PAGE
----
WASHINGTON'S LEADING BUSINESS MAGAZINE

Fuel Economies

High gasoline prices make propane and natural gas attractive alternatives for fleet operators.
Nick Horton |   February 2013   |  FROM THE PRINT EDITION

At the Kirkland headquarters of Carburetor Connection, Alexander Racz makes fast cars go faster. Racz (sounds like “race”) founded Carburetor Connection in 1987 to install superchargers, high-performance exhaust systems and suspensions that most of us only dream about. But in 2010, Racz’s phone started ringing for an entirely different reason: With the price of gasoline and diesel at unprecedented levels, fleet operators throughout the Northwest were interested in converting their vans and light vehicles to run on liquid propane gas (LPG), which is a byproduct of refining gasoline.

At the Kent headquarters of World CNG, a similar trend had taken root. The four-year-old alternative fuel systems firm is growing rapidly as it converts vehicle fleets—taxis, police cruisers, buses—to run on compressed natural gas (CNG), which is not liquefied and is used in traditional internal combustion engine vehicles that have been converted into dual-fuel vehicles.

Ship operators, too, see a future in natural gas. Tacoma-based Tote Inc. recently announced it will spend $350 million on a project that includes building two large container ships powered primarily by liquefied natural gas (LNG), and Washington State Ferries has plans to convert up to a fourth of its fleet to run on LNG as well.

What drives the shift to propane and natural gas is their advantage as cheaper, cleaner-burning fuels. They cost up to 50 percent less than gasoline and diesel fuel, produce 20 percent fewer carbon dioxide emissions and their use results in lower maintenance costs because they burn more cleanly. If that’s not enough, since most propane and natural gas used in the United States is produced domestically, it has the benefit of reducing American dependence on foreign oil.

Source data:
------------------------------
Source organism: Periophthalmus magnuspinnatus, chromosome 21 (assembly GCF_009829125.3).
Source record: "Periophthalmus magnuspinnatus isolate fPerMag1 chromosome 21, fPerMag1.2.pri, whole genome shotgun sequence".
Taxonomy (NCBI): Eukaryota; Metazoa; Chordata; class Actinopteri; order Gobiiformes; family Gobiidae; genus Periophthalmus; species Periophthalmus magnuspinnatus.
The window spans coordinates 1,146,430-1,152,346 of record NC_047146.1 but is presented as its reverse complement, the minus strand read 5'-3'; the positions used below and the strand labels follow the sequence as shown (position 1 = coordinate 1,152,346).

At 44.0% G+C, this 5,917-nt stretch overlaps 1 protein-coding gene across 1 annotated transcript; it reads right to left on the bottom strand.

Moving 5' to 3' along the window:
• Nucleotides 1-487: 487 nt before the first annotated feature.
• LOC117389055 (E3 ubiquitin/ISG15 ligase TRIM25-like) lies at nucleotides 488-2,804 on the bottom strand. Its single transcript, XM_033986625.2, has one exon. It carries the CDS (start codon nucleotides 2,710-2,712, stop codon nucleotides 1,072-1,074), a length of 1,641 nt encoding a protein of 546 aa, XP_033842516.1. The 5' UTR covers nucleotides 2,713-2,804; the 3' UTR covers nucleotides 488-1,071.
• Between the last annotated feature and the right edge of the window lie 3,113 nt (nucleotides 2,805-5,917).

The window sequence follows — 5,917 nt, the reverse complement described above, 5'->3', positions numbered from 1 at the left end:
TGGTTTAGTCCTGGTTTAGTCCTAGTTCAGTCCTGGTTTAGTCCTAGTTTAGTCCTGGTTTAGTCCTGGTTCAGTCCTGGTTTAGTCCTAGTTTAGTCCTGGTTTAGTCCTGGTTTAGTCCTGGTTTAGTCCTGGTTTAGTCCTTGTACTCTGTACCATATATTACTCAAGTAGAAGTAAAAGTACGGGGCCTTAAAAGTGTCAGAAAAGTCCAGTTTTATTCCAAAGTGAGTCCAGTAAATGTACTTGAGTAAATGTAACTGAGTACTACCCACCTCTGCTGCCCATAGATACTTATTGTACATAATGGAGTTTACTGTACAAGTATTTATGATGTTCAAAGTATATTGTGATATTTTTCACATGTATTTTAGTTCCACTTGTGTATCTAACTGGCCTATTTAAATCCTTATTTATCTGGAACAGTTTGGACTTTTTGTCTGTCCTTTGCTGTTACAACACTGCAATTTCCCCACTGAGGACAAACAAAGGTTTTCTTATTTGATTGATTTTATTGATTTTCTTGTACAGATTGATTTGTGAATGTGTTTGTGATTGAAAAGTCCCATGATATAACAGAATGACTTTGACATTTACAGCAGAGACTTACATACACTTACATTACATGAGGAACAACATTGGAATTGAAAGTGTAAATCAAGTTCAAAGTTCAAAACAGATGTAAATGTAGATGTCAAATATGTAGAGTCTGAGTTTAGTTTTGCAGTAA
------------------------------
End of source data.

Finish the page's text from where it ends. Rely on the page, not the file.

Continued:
One challenge is the lack of places to fuel up. Armin Ausejo, marketing director at World CNG, notes that in the state of Washington there are 400 taxis running on CNG, but only six fueling stations. And it’s hard to get new investments in fueling stations when relatively few cars are designed to run on natural gas. Although Bellevue-based Paccar Inc. now offers many truck models powered by natural gas, sales of those models still represent a small percentage of all trucks sold.

That means any real progress toward the use of propane or natural gas requires converting existing internal combustion motors to run on gas. That’s where companies such as Carburetor Connection and World CNG come into play.

When Racz first began receiving calls about propane three years